X264 option on the Mac (great if you have a Mac). If you have a Mac, then you’re in luck.  People running QuickTime Pro on a Mac report that there is a definitive solution that doesn’t require hacks. Takashi Mochizuki has created an open source H.264 encoder inside a QuickTime codec wrapper.  You an use this encoder instead of the default Apple codec:

http://byteful.com/blog/2010/07/how-to-fix-the-h264-gamma-brightness-bug-in-quicktime/

When playing back an H.264 bitstream generated by this encoder, the QuickTime player will not perform the contrast shift.  This codec uses the x264 codec along with some functionality of FFmpeg, but unlike FFmpeg, it uses the ICM OS X libraries to create the .mov container.  One of the key aspects of this codec is that it allows you to set color profile tags and gamma tags in the .mov file.

X264 option on the PC (Does not exist yet) If you are on a PC, you are out of luck: the above mentioned codec wrapper is not available for Windows. But it’s not for lack of trying.  I tried using the FFmpeg utility with the libx264 codec to create .mov files, and it doesn’t solve the problem.  I also tried modifying the color profile information that is embedded in the H.264 bitstream; no luck.  Then I recompiled the FFmpeg utility, and modified the source code to add color profile tags and gamma tags to the .mov container file.  But sadly, no combination of these modifications caused the QuickTime player to display the video correctly.  I suspect that the reason the Mac-based codec works is because the OS X SDK that creates the .mov container is probably doing something different than the corresponding functionality in FFmpeg.

The TIFF hack: You can add a secondary video track, consisting of a small TIFF image, and place this new track below your main video track so that it remains invisible. Adding this new track causes QuickTime to slightly change it’s behavior: it will partially restore the original contrast: without the TIFF hack, a decoded pixel with a value of 0 will display as 22: with the TIFF hack, it gets 27% of the way to the correct value of 0, and displays with a value of 16. So the TIFF hack is a “1/3 solution” at best. Not recommended. But in case you want to try it: Create a small TIFF image, with a size of 32×32. Open the TIFF image in QuickTime. Do Edit > Copy. Then open your video file in QuickTime, and do Edit > Add to Selection and Scale. The TIFF image will appear on top of your video track. Then move the video track below your main video stream: Do Window > Show Movie Properties, then click on the Video Track containing the TIFF image in the top list, then in the tabbed panel on the bottom, click on the Visual Settings tab. Then for the Layer value, increase the value to push the TIFF track under your main video track. Now close the properties window and save your .mov file using File > Save.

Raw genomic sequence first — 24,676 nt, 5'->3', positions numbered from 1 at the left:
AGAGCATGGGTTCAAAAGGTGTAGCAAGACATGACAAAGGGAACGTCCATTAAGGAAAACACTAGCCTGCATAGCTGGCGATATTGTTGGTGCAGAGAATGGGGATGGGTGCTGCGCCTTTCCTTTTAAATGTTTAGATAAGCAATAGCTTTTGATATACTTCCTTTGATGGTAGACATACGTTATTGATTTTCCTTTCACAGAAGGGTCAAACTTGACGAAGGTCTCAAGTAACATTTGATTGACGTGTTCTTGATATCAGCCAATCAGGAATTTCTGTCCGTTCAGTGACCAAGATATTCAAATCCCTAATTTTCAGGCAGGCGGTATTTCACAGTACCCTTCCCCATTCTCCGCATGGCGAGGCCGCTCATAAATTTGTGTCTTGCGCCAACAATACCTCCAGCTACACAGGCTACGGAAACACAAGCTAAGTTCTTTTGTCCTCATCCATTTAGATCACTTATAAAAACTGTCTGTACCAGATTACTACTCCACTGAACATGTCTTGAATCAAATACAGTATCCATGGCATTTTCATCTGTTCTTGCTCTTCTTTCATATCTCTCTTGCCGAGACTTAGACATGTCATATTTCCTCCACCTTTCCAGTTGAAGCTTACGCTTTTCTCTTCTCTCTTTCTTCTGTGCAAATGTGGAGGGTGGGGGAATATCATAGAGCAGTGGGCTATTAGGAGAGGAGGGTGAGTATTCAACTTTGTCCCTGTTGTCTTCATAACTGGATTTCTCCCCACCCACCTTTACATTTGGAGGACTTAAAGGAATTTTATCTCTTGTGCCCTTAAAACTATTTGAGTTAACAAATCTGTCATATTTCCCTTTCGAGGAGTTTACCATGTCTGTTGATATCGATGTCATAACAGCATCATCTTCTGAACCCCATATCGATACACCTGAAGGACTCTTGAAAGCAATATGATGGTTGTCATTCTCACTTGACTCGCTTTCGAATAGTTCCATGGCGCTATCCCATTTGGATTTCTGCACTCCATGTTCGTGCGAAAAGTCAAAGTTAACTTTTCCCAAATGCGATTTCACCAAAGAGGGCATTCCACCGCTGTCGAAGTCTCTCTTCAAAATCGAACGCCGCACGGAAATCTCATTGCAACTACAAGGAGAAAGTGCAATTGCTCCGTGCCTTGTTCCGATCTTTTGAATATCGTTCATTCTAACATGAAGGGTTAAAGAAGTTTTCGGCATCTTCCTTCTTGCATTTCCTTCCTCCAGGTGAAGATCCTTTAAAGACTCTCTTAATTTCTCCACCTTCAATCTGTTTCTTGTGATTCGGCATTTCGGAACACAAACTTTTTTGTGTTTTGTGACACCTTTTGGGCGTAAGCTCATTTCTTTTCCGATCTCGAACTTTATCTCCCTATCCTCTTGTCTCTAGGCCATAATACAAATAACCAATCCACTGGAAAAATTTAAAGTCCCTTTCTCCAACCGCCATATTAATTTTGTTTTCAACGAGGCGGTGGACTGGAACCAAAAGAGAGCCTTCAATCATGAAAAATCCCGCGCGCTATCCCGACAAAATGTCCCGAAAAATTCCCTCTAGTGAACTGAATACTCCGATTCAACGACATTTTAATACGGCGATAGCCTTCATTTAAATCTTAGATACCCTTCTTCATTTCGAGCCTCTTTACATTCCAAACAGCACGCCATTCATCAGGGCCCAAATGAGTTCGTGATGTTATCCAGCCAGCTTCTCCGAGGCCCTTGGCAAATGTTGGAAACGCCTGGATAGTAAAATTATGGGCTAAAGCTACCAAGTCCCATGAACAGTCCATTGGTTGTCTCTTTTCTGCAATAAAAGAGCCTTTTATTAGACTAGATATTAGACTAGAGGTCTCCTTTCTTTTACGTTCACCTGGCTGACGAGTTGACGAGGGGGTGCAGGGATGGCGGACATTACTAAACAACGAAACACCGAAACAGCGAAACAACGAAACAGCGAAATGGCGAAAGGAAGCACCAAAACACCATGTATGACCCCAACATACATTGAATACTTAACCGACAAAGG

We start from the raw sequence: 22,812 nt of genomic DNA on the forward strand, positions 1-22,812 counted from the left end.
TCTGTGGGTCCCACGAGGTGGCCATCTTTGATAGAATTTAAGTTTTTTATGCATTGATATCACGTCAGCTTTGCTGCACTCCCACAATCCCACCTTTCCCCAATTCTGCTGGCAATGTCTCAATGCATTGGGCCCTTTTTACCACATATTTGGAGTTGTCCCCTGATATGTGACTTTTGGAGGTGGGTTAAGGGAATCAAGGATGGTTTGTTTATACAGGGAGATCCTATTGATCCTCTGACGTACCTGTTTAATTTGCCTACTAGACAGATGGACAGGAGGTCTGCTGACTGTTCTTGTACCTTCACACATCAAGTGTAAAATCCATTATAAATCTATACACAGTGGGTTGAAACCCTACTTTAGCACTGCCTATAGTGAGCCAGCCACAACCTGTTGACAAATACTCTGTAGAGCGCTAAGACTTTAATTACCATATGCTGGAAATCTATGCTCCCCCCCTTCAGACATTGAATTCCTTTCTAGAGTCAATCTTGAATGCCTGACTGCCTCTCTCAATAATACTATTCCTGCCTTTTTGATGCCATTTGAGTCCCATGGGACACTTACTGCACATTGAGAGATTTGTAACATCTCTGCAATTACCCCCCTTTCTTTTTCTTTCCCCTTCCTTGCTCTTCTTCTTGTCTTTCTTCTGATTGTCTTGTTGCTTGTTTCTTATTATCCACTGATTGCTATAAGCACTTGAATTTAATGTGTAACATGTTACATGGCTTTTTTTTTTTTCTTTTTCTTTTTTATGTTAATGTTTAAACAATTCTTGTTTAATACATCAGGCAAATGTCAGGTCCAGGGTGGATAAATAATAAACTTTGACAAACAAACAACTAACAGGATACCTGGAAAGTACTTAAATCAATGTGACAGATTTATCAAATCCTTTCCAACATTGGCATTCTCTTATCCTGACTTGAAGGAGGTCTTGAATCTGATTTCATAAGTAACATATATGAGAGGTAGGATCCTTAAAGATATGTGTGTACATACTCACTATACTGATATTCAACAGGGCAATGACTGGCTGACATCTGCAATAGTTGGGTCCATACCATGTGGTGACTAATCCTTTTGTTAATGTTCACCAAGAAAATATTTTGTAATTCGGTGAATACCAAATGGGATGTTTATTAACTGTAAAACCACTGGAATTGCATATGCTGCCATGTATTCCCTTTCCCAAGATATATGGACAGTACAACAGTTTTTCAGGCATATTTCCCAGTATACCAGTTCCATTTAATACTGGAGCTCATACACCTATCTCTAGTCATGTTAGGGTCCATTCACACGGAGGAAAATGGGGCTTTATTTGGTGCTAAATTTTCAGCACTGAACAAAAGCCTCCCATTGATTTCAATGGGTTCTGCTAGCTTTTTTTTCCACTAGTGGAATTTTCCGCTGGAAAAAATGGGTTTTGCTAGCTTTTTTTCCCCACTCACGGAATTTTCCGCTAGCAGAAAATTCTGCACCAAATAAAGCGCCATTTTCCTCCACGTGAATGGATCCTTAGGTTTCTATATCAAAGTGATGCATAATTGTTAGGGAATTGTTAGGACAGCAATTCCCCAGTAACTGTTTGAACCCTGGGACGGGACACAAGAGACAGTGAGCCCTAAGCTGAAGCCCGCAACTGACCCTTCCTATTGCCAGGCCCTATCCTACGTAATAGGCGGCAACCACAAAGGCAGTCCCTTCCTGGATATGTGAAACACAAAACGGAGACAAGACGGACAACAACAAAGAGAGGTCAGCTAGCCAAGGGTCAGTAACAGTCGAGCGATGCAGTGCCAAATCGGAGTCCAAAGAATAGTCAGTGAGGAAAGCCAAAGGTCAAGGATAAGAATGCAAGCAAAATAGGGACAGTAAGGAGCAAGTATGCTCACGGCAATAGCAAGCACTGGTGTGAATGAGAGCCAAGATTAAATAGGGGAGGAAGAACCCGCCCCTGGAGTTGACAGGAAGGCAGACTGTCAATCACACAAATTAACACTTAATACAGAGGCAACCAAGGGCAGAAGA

Gamma tag strippers: There are various utilities on the net that claim to strip out a “gamma tag” in a QuickTime bitstream. Supposedly, when the gamma tag is removed, the QuickTime player won’t perform the gamma/contrast shift. But these gamma strippers don’t seem to work, at least when playing the video on a PC.